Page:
Themes and Meanings

(Critical Guide to Poetry for Students)

While most readers of “The Glass Essay” interpret it as primarily a statement of feminist anger against men, Carson’s last stanzas broaden her theme of loss and love. Her use of Brontë’s work points to a gender-based comment on the separation of the woman artist from cultural conventions and demonstrates the contrasting desires of the body and the intellect. In the opening of the poem, Carson states the importance of her internal conflict, but to “talk of mind and body” begs a series of questions particularly relating to the soul. “Soul is what I kept watch on all that night” and soul is “trapped in glass,” she says, seeing family members forced to “tilt” to survive. Surviving and resolving loss take the soul through painful moments, forcing individuals to deal with the necessities of mind and body: “Soul is the place,/ stretched like a surface of millstone grit between body/ and mind,/ where such necessity grinds itself out.” As with much of her other poetic work that explores the nature of eros and loss, bodies and boundaries, Carson sees religion as part of the struggle to achieve resolution. The moment of her breakup with Law is centered “between heaven and hell”; the poet connects this to her thoughts on Brontë and states that “one way to put off loneliness is to interpose god.” Carson notes that Brontë’s poems speak to a biblical, patriarchal “Thou,” which prompts the poet to meditate and to chant Latin prayers. However, emulating Brontë, who “has gone beyond religion,” Carson says she simply needs someone to talk to at night without “the terrible sex price.”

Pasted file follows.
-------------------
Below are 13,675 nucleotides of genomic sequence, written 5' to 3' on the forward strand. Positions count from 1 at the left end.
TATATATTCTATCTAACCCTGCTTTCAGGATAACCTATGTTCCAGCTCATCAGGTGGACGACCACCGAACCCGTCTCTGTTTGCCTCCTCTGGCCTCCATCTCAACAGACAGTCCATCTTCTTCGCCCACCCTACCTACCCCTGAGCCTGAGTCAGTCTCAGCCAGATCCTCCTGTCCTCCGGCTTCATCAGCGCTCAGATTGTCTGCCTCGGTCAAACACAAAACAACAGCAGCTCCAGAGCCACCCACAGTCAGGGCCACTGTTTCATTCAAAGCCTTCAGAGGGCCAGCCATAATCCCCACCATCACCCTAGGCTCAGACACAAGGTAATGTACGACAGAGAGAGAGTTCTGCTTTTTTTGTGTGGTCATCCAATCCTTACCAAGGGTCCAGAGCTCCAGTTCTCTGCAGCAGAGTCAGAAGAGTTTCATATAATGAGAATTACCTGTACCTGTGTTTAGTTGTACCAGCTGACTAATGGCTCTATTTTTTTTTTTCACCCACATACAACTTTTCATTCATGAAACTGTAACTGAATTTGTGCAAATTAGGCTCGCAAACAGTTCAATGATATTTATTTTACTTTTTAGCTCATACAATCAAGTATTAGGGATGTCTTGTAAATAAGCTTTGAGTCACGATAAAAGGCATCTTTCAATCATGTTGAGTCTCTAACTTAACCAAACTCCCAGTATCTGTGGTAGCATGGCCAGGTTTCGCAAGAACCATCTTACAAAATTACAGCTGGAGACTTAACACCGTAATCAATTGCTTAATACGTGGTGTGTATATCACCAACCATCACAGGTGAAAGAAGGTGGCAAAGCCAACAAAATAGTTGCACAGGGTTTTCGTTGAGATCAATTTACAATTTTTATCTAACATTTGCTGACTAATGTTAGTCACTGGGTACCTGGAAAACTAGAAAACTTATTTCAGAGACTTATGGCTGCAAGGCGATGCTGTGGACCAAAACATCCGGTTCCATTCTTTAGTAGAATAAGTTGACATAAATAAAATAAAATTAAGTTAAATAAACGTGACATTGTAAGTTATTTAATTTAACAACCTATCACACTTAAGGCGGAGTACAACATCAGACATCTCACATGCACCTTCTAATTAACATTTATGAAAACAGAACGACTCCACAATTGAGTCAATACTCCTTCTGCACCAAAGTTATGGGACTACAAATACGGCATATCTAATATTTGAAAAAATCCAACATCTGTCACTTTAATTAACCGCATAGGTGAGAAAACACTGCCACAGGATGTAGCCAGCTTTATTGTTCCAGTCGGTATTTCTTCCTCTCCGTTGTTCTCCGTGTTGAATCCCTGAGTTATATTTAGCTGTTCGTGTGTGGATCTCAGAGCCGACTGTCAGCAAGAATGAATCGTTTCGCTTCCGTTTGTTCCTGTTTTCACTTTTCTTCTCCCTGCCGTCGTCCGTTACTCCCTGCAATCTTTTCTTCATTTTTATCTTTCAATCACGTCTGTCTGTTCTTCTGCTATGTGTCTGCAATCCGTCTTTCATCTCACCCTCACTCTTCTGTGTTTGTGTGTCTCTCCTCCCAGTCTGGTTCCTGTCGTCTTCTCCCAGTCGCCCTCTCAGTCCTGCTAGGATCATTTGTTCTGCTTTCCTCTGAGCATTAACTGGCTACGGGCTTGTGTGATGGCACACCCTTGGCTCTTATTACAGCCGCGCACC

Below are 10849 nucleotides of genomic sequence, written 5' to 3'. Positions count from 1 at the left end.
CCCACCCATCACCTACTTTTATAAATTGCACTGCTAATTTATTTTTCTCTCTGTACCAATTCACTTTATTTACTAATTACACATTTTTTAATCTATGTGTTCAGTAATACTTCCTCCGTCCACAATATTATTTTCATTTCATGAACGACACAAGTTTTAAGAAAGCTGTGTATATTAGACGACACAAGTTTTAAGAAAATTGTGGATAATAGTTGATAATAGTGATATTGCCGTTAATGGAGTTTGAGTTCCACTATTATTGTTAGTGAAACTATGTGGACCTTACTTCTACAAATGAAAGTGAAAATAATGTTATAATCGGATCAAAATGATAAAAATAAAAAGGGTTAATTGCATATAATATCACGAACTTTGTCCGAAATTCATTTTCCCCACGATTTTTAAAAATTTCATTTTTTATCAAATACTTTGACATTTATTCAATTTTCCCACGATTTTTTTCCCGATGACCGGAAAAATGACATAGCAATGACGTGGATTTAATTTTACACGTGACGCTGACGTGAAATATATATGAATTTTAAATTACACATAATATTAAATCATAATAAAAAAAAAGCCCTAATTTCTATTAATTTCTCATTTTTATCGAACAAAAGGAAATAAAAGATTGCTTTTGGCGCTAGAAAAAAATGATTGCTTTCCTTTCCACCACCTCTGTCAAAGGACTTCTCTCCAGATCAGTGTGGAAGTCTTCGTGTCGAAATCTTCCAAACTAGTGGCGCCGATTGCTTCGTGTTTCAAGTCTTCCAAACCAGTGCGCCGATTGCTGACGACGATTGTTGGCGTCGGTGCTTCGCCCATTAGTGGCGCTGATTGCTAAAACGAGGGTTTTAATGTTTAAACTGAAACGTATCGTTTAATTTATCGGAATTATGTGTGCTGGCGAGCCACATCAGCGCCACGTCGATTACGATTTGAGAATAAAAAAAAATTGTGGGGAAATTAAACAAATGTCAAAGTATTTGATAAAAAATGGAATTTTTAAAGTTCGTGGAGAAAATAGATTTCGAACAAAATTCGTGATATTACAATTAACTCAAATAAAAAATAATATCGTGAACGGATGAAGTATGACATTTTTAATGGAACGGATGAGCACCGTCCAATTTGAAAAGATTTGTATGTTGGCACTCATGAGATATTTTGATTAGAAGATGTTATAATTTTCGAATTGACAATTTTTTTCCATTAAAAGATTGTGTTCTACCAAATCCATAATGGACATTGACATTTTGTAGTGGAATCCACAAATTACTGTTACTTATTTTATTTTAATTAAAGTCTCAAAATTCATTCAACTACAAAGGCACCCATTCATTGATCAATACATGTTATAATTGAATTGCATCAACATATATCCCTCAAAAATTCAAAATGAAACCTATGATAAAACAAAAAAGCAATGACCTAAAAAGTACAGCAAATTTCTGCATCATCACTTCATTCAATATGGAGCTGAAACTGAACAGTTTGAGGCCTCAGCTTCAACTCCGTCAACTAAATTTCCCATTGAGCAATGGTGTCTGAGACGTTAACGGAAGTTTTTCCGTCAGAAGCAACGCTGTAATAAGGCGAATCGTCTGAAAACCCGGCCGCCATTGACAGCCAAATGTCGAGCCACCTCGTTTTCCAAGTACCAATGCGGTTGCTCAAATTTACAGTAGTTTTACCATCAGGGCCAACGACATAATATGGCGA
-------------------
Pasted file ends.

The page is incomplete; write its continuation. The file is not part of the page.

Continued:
The flesh as prison of mind and body is a dominant theme, from beginning to end a central conflict in...

(The entire section is 707 words.)